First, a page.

In this lesson we’re going to take a look at minor arpeggios. We’ll learn what makes up a minor arpeggio, how it differs from the major arpeggio, and go over the various minor arpeggios shapes found on the fretboard.
Before we jump into minor arpeggios, let’s quickly review what an arpeggio is.
An arpeggio is when you play each note of a chord individually in succession rather than all together at the same time. An arpeggio can be played in full, where you play every note available in a given position, or it can be broken into smaller, 3- or 4- note varieties.
Forming Minor Arpeggios
Minor arpeggios are formed from the notes of the minor chord, which are built from the root, ♭3rd, and 5th intervals of minor scale. The minor arpeggio differs from the major arpeggio in that the 3rd interval is a minor 3rd (1/2 step lower) as opposed to a major 3rd.
In the tab/audio below, the whole scale is played first, followed by just the root, 3rd, and 5th of each scale. Listen to the examples to hear the difference the 3rd scale degree makes between major and minor.
Like the major version, there are various techniques that we can use when playing minor arpeggios as well. Again, the style you use will largely depend on the type of music you play. Below are a few examples:
CAGED Minor Arpeggio Shapes
Below are the diagrams for the CAGED minor arpeggio shapes on guitar. If you are not familiar with the CAGED system, you can view the CAGED Guitar Theory System lesson to learn all about it.
Each diagram contains the chord shape from which the arpeggio is derived and suggested fingerings. Feel free to change up the fingering as necessary if you find an alternative more comfortable.
Note that the examples in this lesson are based in the key of G minor, but the shapes of the minor arpeggios will be the same for any minor key. The only difference will be the fret number on which the root notes will be found.
When playing arpeggios, it’s a good idea to start and end with the root note in the lowest position. This allows you to hear the relationship between the root note and the other intervals (♭3 and 5) of the arpeggio.
In the C shape arpeggio, the lowest root note is found on the 5th string. You’ll use this note as the starting point and play across the fretboard and back, making sure to pass the root note on the way back to play the full arpeggio, including the notes on the 6th string.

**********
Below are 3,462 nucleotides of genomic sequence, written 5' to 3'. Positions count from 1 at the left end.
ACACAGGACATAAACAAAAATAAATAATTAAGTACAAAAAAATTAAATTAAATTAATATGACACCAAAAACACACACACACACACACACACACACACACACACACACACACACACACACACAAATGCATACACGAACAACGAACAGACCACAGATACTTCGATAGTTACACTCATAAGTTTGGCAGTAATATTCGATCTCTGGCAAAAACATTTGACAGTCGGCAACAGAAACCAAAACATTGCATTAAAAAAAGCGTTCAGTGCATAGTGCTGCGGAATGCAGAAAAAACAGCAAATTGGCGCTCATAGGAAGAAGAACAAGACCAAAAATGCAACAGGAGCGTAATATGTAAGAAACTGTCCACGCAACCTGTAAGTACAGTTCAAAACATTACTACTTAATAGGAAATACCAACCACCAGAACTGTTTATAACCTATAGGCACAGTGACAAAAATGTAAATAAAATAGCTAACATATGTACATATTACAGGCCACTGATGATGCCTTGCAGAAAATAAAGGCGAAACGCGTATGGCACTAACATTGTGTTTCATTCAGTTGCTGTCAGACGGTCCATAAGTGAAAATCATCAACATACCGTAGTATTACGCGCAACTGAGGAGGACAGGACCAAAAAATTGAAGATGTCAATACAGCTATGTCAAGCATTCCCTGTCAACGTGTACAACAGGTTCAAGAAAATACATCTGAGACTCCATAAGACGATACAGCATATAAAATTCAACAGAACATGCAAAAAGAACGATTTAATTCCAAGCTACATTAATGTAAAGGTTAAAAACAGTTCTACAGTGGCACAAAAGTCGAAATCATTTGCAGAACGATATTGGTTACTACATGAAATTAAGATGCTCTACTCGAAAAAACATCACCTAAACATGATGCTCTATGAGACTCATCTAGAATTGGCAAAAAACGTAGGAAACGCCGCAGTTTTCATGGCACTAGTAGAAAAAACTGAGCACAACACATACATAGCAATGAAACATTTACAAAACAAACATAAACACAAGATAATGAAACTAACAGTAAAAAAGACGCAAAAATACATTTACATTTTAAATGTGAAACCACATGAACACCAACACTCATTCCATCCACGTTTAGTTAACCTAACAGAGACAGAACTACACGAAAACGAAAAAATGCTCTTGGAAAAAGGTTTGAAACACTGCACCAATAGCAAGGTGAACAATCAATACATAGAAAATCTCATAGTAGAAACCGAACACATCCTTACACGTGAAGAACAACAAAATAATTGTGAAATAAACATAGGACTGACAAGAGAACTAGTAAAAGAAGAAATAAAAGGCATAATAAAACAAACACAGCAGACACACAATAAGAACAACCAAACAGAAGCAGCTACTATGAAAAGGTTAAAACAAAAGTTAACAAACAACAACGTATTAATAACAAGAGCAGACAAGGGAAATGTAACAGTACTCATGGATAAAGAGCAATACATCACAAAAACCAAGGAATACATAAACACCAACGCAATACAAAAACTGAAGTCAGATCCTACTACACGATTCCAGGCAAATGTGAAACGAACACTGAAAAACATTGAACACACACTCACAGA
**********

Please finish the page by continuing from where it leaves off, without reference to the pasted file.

C Shape Variations
The full arpeggio shape show above can be broken down into smaller 3- and 4-note variations. Outside of sweep arpeggios, these smaller versions typically are more applicable and easier to incorporate into guitar solos and fills.
The A shape arpeggio begins with the same root note as the C shape, the root on the 5th string. However, instead of playing it with the pinky finger, you use your index finger. This moves your positioning down and creates the A shape instead of the C shape.
A Shape Variations
Below are the 3- and 4- note variations for the A shape arpeggio
The root of the G shape arpeggio is found on the 6th string and again starts with the pinky finger.
G Shape Variations
Below are the 3- and 4- note arpeggio variations for the G shape.
The root of the E shape is shared with the root of the G shape. Similar to the A & C shapes, the root of the E is played with the index finger, shifting the position down the fretboard and creating a new arpeggio shape.
E Shape Variations
The 3- and 4- note variations for the E shape arpeggio are below.
The last CAGED minor arpeggio shape is the D shape. It’s lowest root is found on the 4th string. It is the only complete arpeggio shape with the lowest root found on this string.
D Shape Variations
The 3- and 4- note D shape arpeggio variations are below.
The minor arpeggio consists of the root, minor 3rd, and perfect 5th intervals. Like the major counterpart, minor arpeggios can be used to target chord tones in guitar solos and fills and help add a little color to your playing. You’ll probably find the 3- and 4- note variations a little easier to incorporate into your playing. Overall, learning arpeggios can take a bit of effort, so be prepared to put in some time with them.